The constitutive material of bead 20 is selected by the same criteria mentioned for the example illustrated in FIG. 1.

The laminated glass shown in FIG. 3 also comprises a first glass sheet 1 directed outward and a second glass sheet 2 directed toward the passenger space, glued by a plastic insert sheet 13 that is smaller than sheet 2. Sheet 2 is smaller than sheet 1. An opaque layer 7, for example, of black enamel, is deposited on the periphery of the inner face of sheet 1 which extends beyond sheet 2. Sheet 2 is covered on the face directed toward the passenger space with a sheet 8 for protection against glass splinters, of flexible, transparent polyurethane having self-healing properties. The adhesive bead 20 is deposited in the free space or step defined by the edge of sheet 2 and that of sheet 1. The adhesive also penetrates into groove 14 which is present because of the small size of plastic sheet 13 in comparison with that of sheet 2.

In this embodiment, the invention exhibits an additional advantage that is of decisive importance for mounting the windshield described by simple gluing. It is possible to apply to opaque layer 7, a ground layer or adherence primer, not shown, before applying adhesive bead 20 without the ground layer thereby coming in contact with protective film 8. As can be seen in FIG. 3, protective sheet 8 is not in contact with any of the layers deposited on sheet 1. It has been found that the ground layer has a very harmful effect on protective layer 8 when they are in contact, which is practically inevitable with the usual processes, where the two glass sheets will have the same dimensions.

The windshields according to the invention are particularly suited for flush fitting in the body without the introduction of additional shapes or ornamental elements covering the edges of the glass. Since layer 7 already masks the adhesive layer it is not even necessary to hide it with an outside decoration. Still, since in this way edge 5 of sheet 1 can be seen, it is recommended that it be given a rounded shape.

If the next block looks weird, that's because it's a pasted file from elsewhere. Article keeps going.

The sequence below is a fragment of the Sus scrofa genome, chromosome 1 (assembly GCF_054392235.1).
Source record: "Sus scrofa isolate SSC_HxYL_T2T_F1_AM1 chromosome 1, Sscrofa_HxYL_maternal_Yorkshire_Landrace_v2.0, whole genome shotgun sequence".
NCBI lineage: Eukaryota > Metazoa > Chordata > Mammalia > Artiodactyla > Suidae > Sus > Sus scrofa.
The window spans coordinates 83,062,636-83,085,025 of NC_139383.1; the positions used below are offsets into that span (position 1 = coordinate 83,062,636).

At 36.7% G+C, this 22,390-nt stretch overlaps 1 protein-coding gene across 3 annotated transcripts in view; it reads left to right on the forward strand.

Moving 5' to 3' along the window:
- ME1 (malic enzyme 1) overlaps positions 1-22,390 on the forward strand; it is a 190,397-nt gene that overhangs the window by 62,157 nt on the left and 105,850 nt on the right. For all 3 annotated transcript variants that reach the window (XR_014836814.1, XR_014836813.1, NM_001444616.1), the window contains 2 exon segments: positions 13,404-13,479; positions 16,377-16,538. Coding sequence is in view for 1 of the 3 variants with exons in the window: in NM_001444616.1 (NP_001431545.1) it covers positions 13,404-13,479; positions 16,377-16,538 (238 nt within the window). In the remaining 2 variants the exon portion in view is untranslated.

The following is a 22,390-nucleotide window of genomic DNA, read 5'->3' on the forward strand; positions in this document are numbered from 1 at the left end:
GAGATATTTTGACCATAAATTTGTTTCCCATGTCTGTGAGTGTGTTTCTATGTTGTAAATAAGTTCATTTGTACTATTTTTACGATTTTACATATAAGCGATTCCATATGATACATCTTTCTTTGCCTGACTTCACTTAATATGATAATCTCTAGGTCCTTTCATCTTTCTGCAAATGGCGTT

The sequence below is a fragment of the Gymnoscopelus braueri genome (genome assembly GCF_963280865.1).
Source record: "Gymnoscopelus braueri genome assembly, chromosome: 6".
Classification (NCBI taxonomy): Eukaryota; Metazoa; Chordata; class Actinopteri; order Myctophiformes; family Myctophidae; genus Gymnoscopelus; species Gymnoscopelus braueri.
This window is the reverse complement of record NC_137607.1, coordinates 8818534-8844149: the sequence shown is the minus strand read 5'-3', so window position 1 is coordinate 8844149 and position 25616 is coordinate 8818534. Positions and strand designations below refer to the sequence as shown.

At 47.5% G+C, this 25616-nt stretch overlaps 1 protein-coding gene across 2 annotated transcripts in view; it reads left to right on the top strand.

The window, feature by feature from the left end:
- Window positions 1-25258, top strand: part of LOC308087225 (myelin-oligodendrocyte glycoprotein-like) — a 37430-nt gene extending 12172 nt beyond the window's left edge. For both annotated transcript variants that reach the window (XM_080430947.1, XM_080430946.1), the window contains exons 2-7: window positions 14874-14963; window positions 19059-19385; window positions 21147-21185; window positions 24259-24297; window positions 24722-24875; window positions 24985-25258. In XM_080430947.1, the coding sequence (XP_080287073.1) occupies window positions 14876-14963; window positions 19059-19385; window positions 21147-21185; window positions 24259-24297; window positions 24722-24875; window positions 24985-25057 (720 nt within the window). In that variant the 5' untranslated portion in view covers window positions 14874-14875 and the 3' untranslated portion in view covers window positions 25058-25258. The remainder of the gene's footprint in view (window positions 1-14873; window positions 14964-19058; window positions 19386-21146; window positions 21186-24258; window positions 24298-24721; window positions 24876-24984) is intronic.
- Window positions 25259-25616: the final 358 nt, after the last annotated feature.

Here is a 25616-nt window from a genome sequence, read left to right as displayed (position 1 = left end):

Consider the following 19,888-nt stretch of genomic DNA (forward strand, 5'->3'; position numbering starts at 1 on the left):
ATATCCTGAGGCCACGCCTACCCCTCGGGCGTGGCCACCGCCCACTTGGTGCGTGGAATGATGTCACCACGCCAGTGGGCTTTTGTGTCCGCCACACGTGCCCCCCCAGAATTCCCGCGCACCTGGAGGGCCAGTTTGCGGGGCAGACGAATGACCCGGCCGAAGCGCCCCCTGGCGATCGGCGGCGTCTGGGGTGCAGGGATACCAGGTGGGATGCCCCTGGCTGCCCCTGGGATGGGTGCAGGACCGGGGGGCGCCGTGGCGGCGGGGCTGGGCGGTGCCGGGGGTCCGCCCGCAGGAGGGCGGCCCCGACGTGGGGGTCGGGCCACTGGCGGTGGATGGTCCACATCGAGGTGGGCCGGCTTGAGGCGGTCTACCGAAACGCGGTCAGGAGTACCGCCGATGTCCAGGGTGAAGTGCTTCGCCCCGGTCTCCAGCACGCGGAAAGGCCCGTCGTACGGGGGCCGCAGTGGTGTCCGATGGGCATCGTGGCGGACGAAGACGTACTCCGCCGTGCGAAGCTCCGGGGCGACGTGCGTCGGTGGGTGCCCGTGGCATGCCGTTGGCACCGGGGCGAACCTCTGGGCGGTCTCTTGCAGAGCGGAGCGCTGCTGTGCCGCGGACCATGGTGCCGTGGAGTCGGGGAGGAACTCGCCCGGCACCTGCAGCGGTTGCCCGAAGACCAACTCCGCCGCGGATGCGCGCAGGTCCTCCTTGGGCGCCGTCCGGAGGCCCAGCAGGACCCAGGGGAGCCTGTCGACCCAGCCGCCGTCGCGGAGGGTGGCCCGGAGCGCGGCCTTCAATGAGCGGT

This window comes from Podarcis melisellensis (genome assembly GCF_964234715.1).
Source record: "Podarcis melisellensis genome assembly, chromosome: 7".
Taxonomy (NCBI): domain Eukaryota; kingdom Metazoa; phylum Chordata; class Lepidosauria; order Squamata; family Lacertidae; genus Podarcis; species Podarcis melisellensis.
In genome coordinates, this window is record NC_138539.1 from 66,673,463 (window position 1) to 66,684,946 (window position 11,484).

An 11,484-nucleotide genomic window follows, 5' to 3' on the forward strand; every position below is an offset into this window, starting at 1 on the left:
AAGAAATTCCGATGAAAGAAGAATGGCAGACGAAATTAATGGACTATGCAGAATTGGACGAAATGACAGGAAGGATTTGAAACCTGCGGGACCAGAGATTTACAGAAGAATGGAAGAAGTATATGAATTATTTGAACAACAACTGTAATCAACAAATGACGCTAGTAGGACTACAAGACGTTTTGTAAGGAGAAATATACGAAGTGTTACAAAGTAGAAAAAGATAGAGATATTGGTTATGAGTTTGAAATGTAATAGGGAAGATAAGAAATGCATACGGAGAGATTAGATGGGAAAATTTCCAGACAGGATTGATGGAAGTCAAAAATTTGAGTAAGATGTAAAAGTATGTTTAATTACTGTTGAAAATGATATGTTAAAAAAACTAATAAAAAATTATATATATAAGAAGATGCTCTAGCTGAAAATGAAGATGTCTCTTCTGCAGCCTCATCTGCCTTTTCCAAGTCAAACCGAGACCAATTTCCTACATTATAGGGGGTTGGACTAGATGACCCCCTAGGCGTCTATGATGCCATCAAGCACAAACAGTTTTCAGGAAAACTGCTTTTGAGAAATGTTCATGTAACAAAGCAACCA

FIG. 4 show a windshield according to FIG. 2 mounted by gluing in a body bay. To put in the windshield, a relatively fine layer 24 consisting of a glue containing solvent is applied to fold 22 of the bay. When adhesive bead 20 comes in contact with this layer at the time of mounting, they react so that the bead softens and thus can fit any possible unevennesses of layer 24. After hardening, adhesive bead 20 has formed a durable bond with layer 24. An elastic hollow seal 26 is wedged between edge 5 of the windshield and sheet metal portion 25 of the body to plug the gap that exists between them.

This invention has been disclosed with reference to particular and preferred embodiments. Particularly, dimensions and shapes have been set forth without intention to limit the invention, unless otherwise indicated. Variations will occur to those of skill in the art without the exercise of inventive faculty and remain within the scope of the invention as claimed below.

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U.S. Classification428/38, 428/192, 428/437, 428/78, 428/58, 930/21, 428/81, 930/80, 52/786.12, 428/40.4, 428/60, 930/10
International ClassificationB32B17/10, B60R13/06, B60J10/00, B60J10/02, B60J1/02, C03C27/04
Cooperative ClassificationB60J10/30, B60J10/70, Y10T428/3163, B32B17/10293, Y10T428/192, Y10T428/195, B60J1/02, C03C27/048, B32B17/10036, Y10T428/1414, B32B17/10302, Y10T428/24777
European ClassificationC03C27/04H, B60J1/02, B32B17/10E16, B60J10/00G, B60J10/02, B32B17/10E16B, B32B17/10C4
Legal Events
Jul 29, 1985ASAssignment
Effective date: 19840313
Mar 7, 1989FPAYFee payment
Year of fee payment: 4
Mar 12, 1993FPAYFee payment
Year of fee payment: 8
Jun 10, 1997REMIMaintenance fee reminder mailed
Nov 2, 1997LAPSLapse for failure to pay maintenance fees
Jan 13, 1998FPExpired due to failure to pay maintenance fee
Effective date: 19971105